“FIRST time in Vegas ma’am?” the taxi driver deduced from my dazed expression. Despite having seen this neon wonderland in countless movies and television shows, I still wasn’t quite prepared for ‘the strip’ in the flesh, especially after a 12-hour flight.

Little did I know, however, that over the next week I’d see sights more surreal and incredible than anything Vegas could throw at me – and all of them completely natural.

My Grand American Adventure would begin and end in Sin City, taking in Route 66 and the mighty Grand Canyon; but before that, I’d be hiking my way through two other national parks and traversing one of the most wild and dangerous valleys in the world – well, if you believe the John Wayne version.

After meeting the rest of the tour group – 12 intrepid travellers aged from 28 to 80-something, we boarded our bus and set off for Zion National Park. Early Mormon settlers considered the canyon their promised land, and as a result most of its towering sandstone cliffs bear names with a religious link: the Three Patriarchs, Cathedral Mountain and the Altar of Sacrifice are all reminders of Zion’s early beginnings.

One of the park’s most famous peaks is Angel’s Landing, and the climb to the top – 1,500ft above the valley floor, is also one of its most popular.

Following the advice of our guide Jeff, we were on the trail by 8.30am to avoid walking in the searing midday sun, but even that couldn’t help me on the last leg of the journey. One look at the people in front scrambling up and down an almost vertical cliff face with nothing more than a single chain rope to guide them and I wimped out, opting instead to walk the West Rim route to a sun-soaked plateau and the perfect picnic spot.

There are walks for all abilities, with the easiest also proving among the prettiest. The 5km Pa’rus Trail traces the Virgin River as it carves its way through the canyon, and captures the tranquillity and integrity of the park perfectly.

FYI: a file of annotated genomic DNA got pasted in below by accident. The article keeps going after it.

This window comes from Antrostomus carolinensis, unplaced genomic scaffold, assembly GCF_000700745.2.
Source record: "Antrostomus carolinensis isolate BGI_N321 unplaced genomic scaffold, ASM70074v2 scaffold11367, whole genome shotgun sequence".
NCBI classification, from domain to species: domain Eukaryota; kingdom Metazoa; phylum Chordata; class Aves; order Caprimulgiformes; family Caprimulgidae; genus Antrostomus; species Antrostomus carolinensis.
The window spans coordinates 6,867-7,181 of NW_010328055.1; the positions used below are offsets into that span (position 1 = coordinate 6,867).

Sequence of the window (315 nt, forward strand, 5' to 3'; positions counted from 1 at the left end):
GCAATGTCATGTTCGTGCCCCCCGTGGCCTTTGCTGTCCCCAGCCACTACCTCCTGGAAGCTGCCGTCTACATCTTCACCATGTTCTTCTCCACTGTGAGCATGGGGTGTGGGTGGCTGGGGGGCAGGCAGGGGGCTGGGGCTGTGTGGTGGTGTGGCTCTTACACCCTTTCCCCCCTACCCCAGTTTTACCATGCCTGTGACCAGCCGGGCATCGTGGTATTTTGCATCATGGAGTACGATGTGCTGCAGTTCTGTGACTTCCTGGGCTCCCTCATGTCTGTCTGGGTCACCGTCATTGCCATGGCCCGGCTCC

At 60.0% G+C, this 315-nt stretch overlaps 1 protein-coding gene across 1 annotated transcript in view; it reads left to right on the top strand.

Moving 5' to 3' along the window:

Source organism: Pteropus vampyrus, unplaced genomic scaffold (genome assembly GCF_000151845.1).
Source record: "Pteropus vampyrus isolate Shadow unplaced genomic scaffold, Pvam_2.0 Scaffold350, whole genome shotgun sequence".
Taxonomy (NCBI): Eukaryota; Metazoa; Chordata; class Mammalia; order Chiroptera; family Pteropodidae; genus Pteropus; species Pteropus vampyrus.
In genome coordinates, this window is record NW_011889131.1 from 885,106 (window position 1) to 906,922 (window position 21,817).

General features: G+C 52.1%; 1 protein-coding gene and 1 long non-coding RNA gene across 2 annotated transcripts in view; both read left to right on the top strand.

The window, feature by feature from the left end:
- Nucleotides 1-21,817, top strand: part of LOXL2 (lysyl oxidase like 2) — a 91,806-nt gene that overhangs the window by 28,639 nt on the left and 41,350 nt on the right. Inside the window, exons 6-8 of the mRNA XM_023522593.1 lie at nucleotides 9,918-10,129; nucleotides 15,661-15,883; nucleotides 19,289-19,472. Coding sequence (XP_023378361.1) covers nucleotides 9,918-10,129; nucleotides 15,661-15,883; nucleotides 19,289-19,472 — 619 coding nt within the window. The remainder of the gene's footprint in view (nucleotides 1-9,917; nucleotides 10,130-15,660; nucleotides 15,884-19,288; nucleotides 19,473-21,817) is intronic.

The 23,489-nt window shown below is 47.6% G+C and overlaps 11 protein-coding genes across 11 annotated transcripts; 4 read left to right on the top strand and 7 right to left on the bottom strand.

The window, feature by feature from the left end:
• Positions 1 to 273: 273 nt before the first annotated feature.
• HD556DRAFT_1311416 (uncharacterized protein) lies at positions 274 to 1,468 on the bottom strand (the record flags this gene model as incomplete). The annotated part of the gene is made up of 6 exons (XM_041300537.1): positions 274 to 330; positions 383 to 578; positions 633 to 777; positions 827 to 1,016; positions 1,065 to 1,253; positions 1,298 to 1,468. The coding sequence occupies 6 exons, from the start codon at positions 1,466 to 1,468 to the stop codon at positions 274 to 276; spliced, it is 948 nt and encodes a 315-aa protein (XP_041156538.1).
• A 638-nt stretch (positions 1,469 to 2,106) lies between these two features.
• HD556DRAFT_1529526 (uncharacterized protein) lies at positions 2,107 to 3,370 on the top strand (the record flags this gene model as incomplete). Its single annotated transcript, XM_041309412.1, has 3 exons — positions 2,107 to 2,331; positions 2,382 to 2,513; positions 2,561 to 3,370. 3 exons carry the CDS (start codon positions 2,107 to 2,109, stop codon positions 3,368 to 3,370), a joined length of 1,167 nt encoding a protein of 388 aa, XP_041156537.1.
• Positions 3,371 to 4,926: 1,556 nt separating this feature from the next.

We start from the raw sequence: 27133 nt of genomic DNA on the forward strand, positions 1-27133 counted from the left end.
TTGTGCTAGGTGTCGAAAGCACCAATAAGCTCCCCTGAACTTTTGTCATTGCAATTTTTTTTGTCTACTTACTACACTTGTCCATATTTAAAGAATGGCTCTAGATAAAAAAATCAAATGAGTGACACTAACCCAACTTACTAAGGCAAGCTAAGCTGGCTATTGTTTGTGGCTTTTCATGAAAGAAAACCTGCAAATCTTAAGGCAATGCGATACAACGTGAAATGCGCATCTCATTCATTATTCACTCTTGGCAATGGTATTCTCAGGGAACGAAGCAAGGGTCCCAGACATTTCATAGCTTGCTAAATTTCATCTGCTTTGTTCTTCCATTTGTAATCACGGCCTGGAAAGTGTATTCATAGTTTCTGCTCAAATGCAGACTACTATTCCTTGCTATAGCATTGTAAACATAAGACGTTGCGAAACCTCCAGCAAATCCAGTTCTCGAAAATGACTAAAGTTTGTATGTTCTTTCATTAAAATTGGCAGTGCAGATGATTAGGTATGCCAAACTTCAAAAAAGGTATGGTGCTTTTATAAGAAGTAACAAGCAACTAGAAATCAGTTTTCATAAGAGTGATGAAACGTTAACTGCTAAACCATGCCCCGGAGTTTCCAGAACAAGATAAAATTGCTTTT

The next morning we left Zion, climbing the Colorado Plateau in our coach to Bryce Canyon National Park – and one of the most remarkable landscapes on earth.

Bryce is famed for its hoodoos – surreal rock spires in a kaleidoscope of colours that create forests made of stone, like something out of a George Lucas fantasy.

Technically Bryce isn’t a canyon at all, as most of the sculpting is done by a constant cycle of freezing and thawing, rather than by a river. Its elevation means that for around 200 days a year, ice and snow cover the park, melting during the day and refreezing at night, eroding the rocks from the inside and creating the hoodoos.

The walk around the rim gave plenty of photo opportunities, but getting in among the spires is the best way to appreciate the true scale, and fragility, of this bizarre landscape. Starting off at Sunrise Point, we walked down into the canyon while enjoying a game of hoodoo bingo – trying to match the distinctively shaped rocks to those named in our park guide, with varying degrees of success.

Each of the National Parks on our tour produces a free newspaper full of essential info, great maps – and some terrifying statistics. There are mountain lions and black bears at Bryce, although your chances of seeing them are slim; no, here you’re much more likely to be killed, or seriously injured, by falling off a cliff or being hit by lightning.